Either way, Boston is thankful to have the pitching depth they do and despite other teams being interested in his services, it doesn’t look like Penny is going anywhere now.

Red Sox to skip Dice-K’s next start

With John Smoltz set to come off the DL, the Boston Red Sox have decided to skip struggling Daisuke Matsuzaka’s next start.

At the moment, Matsuzaka does not have a next scheduled start. John Smoltz is slated to go Thursday in Matsuzaka’s normal turn in the rotation. Pitching coach John Farrell said after the game, “I think until a determination comes from within, we haven’t announced a rotation beyond that.’’

“There’s certainly no imminent announcement, if that’s what you’re asking for,’’ Farrell added of what comes next for Matsuzaka. “But knowing how determined he is, knowing the work ethic that he has, he’s disappointed, I’m sure. But at the same time we can’t forget that this is a 33-game winner over the previous two years coming into this season. We certainly have some work to do. Consistency of strikes, particularly with his fastball, is the primary target. We’ll continue to work toward that.’’

Manager Terry Francona said that with Monday’s offday, the Sox have “the ability to be a little flexible in what we do going forward.’’ He also said that nothing is likely to be an nounced before Monday, prior to the team’s trip to Washington.

The Sox were contemplating moving Brad Penny to the bullpen to make room for Smoltz in the rotation, but he’s pitched well in his last two outings and it’s hard to move him with Dice-K pitching so poorly. Penny’s name has also surfaced in trade rumors the past week, but nothing serious has materialized yet.

While Boston would certainly love to have the Dice-K that went 18-3 last year, at least with Penny pitching well they can be patient while Matsuzaka works out the kinks. While they have the time, I’m sure the club’s training staff will determine whether or not Dice-K’s problems are physical. He could still be suffering from the shoulder injury that landed him on the DL last month.

Dice-K falls to 0-3 on the season, sets record for wild pitches

The 2009 season has not been kind so far to Red Sox starter Daisuke Matsuzaka, who dropped to 0-3 on the season after setting a record for wild pitches in a 4-2 loss to the Twins on Wednesday.

Daisuke Matsuzaka and the rest of the Red Sox righties tied a modern-day record with six wild pitches while Twins starter Kevin Slowey was the picture of control in Minnesota’s 4-2 victory over Boston.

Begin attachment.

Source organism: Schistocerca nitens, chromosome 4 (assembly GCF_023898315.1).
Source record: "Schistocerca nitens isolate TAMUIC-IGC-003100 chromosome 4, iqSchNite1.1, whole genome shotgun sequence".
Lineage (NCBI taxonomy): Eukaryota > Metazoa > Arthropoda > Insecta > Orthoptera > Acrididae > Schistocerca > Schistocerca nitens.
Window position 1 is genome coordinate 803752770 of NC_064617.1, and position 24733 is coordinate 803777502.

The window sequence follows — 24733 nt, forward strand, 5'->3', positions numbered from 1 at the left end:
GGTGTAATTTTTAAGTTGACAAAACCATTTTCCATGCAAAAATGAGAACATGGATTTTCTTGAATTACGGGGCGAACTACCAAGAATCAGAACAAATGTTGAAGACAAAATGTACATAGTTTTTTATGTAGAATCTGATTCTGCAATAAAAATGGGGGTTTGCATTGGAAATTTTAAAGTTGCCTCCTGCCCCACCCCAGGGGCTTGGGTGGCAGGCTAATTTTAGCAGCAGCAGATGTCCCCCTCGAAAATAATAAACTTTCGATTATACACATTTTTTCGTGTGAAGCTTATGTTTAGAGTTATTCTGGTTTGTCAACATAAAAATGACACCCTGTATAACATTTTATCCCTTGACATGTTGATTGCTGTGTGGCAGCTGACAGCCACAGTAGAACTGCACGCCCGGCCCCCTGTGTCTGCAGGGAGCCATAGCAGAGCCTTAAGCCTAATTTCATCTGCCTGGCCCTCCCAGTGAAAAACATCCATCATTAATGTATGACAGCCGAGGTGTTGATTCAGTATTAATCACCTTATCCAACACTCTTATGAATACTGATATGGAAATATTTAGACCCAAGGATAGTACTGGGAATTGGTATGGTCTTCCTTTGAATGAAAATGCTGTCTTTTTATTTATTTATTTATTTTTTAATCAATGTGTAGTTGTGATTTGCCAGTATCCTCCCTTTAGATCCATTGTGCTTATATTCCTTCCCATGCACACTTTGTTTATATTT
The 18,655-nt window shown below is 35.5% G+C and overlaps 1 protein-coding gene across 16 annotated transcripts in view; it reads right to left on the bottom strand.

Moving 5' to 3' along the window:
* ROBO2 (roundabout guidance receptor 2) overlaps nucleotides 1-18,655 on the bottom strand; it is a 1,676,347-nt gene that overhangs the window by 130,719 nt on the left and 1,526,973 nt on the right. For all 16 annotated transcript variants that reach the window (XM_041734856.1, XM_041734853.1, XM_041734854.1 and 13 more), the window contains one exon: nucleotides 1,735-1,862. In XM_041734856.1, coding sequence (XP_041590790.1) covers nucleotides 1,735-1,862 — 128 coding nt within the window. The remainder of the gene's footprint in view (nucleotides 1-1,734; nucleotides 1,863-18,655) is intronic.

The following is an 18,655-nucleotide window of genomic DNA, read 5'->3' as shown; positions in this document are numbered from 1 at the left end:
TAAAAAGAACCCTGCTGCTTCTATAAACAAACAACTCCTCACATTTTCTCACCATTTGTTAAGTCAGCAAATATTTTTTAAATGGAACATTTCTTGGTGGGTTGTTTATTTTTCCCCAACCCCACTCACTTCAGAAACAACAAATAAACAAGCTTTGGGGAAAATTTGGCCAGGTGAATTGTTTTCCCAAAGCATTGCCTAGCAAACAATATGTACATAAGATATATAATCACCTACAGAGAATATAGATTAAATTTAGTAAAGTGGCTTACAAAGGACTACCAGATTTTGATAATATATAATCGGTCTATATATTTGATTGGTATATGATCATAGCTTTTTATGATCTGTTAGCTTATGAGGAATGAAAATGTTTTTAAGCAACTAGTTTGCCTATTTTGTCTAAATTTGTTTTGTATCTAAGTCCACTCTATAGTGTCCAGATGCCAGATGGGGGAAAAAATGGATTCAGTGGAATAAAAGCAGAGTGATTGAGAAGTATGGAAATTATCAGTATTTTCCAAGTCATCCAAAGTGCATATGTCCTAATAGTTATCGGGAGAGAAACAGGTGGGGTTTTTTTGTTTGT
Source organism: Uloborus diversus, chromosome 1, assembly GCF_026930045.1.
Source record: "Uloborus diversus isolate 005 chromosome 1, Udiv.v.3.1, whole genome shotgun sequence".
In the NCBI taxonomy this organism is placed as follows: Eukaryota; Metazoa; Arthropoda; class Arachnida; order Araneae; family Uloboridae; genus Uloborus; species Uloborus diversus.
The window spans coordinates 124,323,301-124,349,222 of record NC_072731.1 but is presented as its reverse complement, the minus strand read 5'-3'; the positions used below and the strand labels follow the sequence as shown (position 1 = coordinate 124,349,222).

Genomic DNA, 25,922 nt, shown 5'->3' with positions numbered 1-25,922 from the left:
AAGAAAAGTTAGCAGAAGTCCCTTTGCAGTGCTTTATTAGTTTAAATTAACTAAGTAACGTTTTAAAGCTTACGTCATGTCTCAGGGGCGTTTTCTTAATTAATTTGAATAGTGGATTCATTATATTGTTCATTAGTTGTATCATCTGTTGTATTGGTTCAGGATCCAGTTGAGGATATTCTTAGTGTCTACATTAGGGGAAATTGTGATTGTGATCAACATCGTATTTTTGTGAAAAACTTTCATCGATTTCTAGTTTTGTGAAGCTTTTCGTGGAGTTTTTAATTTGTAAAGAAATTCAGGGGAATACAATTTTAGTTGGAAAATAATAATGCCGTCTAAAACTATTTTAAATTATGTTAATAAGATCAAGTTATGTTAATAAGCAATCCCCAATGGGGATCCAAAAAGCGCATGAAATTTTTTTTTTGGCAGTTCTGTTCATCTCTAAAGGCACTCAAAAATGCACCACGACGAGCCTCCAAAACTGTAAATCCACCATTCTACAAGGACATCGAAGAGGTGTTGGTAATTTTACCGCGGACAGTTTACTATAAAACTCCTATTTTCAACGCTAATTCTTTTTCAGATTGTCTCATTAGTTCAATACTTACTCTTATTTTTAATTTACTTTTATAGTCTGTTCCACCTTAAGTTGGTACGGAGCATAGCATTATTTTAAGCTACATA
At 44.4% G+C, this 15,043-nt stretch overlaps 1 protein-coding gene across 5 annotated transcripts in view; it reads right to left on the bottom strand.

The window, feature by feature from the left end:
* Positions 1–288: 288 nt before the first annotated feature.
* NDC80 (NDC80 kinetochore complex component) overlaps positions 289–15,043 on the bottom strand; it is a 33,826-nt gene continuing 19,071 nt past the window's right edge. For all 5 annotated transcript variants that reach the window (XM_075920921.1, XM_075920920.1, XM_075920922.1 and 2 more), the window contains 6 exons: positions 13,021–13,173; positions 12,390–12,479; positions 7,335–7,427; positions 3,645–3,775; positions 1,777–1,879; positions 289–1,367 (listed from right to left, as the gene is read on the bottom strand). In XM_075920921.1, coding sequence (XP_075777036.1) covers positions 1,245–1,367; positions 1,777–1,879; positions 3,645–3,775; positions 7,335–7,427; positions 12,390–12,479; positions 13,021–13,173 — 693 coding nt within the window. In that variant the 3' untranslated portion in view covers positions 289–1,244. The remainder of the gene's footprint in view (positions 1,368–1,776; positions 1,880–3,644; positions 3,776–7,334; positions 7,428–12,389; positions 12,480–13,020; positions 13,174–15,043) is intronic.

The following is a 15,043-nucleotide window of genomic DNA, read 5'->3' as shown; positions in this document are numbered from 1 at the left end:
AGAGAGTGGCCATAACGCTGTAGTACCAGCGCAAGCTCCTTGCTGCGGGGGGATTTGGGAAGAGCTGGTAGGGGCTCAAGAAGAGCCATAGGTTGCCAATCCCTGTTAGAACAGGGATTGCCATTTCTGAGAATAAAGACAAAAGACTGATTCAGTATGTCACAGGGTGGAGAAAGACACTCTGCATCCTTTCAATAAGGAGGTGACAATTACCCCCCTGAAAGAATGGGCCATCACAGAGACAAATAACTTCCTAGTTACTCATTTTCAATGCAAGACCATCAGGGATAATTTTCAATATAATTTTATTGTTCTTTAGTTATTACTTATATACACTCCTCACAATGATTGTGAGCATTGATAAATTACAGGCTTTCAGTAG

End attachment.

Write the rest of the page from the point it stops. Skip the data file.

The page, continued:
Matsuzaka (0-3) tied a franchise record set 80 years ago with four wild pitches, while relievers Manny Delcarmen and Justin Masterson also sent Kottaras scrambling. It was just the fifth time since 1900 that a team threw six wild pitches in a game.

Boston’s slumping slugger, David Ortiz, batted sixth again and continued to look slow with the stick. He struck out on three pitches in his first at-bat, the last an 89 mph fastball that Slowey left up and over the middle of the plate.

It’s amazing how some of the key components that helped Boston win a World Series just two seasons ago can’t get it together this year. (Or are serving a 50-game suspension for another team.)

Big Papi is hitting a flabbergasting .193 with just one home run and 18 RBI, Dice-K is currently 0-3 with an eye-popping 8.82 ERA and 2.33 WHIP, and Jason Varitek is only hitting…okay well, Jason Varitek could never hit.

The good thing is that Kevin Youkilis is hitting almost .380 this year, Dustin Pedroia hasn’t cooled off since winning the AL MVP Award last season and Jason Bay is currently playing out of his mind. Still, it’ll be interesting to see if guys like Dice-K and Big Papi can turn it around at some point this year. You have to wonder if Big Papi is still hurt or if not having Manny in the lineup is killing his production. (Or as some people speculate, whether or not he’s still on the juice.)

Dice-K DL stint proof that WBC is a bad idea

The Red Sox placed starter Daisuke Matsuzaka on the 15-day disabled list on Wednesday due to arm fatigue. Dice-K was brutal in his first two starts, yielding 14 total hits and nine runs in just 6.1 innings of work. He still struck out five, but he gave up three dingers and posted an ERA of 12.79.

Dice-K competed for Japan in the World Baseball Classic and while he only through 14.2 innings, it was obviously enough for him to suffer some arm fatigue. I know the WBC has rules so that pitchers don’t get overworked playing in the tournament, but clearly that isn’t enough because now the Red Sox will be without one of their best pitchers for two weeks.

The WBC is a fun tournament and it’s interesting to watch MLB players compete against each other for their countries. But it isn’t supposed to get in the way of the MLB regular season and clearly it has considering it had some affect on Matsuzaka’s arm.

Bud Selig has to figure out a better format if he wants to continue this tournament going forward. One idea is to put it at the end of the MLB season, since all of the games are being played indoors anyway. It makes no sense for some of these pro ballplayers to be playing in a competitive tournament when they should be getting ready for spring training.